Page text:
Sean McDonald Recommends…

Obviously, the best novel of the year is Ellen Ullman’s By Blood, the best nonfiction book Richard Lloyd Parry’s People Who Eat Darkness, the best manifesto Jeff Speck’s Walkable City, the best travel book (and the best-titled book) Rosecrans Baldwin’s Paris, I Love You But You’re Bringing Me Down, the best vampire book Brian McGreevy’s Hemlock Grove, the best memoir Davy Rothbart’s My Heart is an Idiot, the best debut Robin Sloan’s Mr. Penumbra’s 24-Hour Bookstore.*

But presumably that’s all so obvious that it goes without saying and I should pick some books that haven’t received such unrelenting, universal acclaim. So:

Katherine Boo, Behind the Beautiful Forevers – Obviously a very controversial choice, a book for which no one has had a nice word, a book that will surely be overlooked by all the award-givers. But it deserves every superlative anyone might want to throw at it. Extraordinary.

G. Willow Wilson, Alif the Unseen – Her graphic novels are cool, and her memoir surprising and fascinating, but none of it prepared me for this whirlwind of a novel of young Arab hackers and very old genies. It’s a mix of sweetness and ferocious intelligence – a profoundly unusual book made to work by the author’s humane treatment of her characters (even the non-human) and supremely confident storytelling.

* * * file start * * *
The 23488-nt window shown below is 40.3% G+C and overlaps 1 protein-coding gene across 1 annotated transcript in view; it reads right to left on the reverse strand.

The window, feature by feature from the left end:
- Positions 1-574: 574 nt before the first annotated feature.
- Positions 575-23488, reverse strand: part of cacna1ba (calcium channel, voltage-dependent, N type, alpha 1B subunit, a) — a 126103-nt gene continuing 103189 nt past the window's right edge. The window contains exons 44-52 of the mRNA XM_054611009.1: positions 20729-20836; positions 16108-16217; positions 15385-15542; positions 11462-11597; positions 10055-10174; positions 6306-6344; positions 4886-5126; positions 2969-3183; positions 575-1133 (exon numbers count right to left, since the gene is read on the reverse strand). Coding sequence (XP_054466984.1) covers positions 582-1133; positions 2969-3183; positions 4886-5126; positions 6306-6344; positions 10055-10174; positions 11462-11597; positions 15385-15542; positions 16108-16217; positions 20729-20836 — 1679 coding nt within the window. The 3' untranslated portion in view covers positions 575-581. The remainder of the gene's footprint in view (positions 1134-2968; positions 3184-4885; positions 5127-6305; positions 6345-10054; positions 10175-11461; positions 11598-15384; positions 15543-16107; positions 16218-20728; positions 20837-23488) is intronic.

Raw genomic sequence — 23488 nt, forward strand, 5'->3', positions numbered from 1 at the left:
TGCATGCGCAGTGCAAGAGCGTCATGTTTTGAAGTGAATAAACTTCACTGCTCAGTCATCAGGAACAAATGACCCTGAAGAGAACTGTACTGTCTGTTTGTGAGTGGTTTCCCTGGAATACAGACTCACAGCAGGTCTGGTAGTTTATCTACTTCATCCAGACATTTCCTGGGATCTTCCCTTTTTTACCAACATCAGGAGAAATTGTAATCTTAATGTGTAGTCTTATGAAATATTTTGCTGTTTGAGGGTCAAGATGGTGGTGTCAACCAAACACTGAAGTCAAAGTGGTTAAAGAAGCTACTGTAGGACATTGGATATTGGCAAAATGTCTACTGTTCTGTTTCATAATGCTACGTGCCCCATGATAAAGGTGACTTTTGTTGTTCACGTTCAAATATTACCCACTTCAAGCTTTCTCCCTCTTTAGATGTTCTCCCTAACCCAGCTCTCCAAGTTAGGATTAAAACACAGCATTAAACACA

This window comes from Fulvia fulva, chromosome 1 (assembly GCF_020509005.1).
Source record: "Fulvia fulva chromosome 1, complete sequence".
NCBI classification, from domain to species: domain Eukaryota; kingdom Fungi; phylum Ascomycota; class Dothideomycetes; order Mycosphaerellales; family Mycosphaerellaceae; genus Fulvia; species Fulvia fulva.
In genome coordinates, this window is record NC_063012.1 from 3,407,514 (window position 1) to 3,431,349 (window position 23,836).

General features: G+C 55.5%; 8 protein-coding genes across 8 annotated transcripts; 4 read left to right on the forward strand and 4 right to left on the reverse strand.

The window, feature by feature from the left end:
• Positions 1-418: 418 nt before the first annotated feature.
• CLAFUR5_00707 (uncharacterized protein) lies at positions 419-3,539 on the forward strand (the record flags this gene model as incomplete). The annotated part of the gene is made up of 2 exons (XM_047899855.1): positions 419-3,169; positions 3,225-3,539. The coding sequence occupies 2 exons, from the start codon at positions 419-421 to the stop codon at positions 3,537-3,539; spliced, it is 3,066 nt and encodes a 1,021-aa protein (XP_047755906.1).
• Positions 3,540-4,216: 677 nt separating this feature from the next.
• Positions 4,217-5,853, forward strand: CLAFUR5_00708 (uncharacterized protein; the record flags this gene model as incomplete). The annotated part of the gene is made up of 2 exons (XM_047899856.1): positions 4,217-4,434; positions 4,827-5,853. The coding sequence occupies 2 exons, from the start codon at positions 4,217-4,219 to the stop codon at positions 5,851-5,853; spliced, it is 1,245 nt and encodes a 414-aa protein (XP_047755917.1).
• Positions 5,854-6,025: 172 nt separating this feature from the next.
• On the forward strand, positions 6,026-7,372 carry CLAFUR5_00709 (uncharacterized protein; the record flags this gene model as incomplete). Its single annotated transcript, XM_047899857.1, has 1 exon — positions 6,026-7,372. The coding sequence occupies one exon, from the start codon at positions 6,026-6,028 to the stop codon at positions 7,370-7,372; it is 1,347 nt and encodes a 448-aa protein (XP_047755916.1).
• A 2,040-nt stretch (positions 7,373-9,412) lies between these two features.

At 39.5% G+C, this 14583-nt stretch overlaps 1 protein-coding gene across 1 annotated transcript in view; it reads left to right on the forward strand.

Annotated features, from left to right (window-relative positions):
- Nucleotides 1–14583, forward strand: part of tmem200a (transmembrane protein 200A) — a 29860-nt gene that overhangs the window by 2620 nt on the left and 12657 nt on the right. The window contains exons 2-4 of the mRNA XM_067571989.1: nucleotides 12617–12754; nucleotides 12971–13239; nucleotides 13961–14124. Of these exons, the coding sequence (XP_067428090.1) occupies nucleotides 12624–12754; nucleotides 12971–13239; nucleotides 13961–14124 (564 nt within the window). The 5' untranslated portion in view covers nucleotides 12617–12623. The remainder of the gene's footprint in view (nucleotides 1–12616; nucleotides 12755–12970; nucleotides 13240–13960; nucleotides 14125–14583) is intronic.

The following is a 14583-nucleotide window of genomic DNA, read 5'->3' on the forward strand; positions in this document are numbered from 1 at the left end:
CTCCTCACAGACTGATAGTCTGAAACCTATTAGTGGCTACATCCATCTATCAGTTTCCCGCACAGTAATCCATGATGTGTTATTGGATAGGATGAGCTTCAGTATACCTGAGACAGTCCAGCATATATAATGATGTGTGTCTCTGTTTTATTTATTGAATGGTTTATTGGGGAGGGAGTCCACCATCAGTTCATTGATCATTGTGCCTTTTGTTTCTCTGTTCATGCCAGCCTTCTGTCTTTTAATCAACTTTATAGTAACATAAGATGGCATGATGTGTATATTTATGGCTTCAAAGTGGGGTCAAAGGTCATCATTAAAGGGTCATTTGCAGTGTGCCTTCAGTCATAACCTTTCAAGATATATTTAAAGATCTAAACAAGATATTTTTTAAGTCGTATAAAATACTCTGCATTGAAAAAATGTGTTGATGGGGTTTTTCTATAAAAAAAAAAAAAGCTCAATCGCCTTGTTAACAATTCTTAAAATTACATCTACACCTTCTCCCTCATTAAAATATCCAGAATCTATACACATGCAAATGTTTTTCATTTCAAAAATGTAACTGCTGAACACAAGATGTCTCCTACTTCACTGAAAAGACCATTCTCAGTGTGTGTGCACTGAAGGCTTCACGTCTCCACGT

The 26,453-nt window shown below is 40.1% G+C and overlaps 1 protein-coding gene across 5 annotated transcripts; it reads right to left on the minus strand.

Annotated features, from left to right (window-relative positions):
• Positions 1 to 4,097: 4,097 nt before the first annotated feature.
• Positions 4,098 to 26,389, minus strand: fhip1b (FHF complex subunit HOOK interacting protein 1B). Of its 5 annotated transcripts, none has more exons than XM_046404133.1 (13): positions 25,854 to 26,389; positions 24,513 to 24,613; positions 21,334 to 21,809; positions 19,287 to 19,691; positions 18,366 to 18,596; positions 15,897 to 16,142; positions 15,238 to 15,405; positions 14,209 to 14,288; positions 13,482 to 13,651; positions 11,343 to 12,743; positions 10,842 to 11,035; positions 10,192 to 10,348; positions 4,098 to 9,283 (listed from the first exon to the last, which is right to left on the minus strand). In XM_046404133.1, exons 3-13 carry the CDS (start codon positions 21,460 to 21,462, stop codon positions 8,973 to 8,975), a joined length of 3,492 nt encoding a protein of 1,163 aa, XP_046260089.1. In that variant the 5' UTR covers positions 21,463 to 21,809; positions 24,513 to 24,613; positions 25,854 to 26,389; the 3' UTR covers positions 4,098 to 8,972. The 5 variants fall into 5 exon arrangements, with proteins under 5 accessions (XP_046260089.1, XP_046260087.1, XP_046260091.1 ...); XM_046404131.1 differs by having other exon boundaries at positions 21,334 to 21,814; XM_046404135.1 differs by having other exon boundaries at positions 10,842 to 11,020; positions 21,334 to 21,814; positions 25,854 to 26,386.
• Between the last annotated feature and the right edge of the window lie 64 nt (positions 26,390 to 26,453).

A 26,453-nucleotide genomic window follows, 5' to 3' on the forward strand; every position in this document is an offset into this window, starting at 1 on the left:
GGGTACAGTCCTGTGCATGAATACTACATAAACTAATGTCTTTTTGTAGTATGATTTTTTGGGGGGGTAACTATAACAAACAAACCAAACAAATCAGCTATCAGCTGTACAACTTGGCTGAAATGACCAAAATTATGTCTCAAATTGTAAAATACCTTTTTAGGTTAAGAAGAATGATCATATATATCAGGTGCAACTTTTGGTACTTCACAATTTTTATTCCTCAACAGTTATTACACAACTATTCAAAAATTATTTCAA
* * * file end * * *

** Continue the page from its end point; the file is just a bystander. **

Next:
Junot Díaz, This is How You Lose Her – And another shocker, a book that no one seems to have noticed at all this year. But when Díaz is at his best – and I don’t know that he publishes anything when he’s not as his best – he’s pretty much unmatchable.

Adam Johnson, The Orphan Master’s Son – Johnson’s novel of North Korea felt like it was almost overwhelmed by its weird newshookiness, coming out within weeks of Kim Jong Il’s death. Blessing, curse, or truly impressive publishing gimmick, I have no idea – I imagine there’s a few folks hoping Johnson and the Random House publicity team will take on Castro next. But my guess is the novel will prove even more timeless than it was timely- if we manage to run out of crazy, tragic, perverse political situations to keep the book feeling intensely relevant, people will happily read Johnson’s novel just for its high drama and electric prose.

As for gifts, obviously (again), like everyone else (right?), for everyone at least one copy each of the best books of the year (see first paragraph) – why stop being self-interested during the holidays? And one of them glows in the dark!
*All books edited by Sean McDonald, executive editor and director of paperback publishing at Farrar, Straus & Giroux.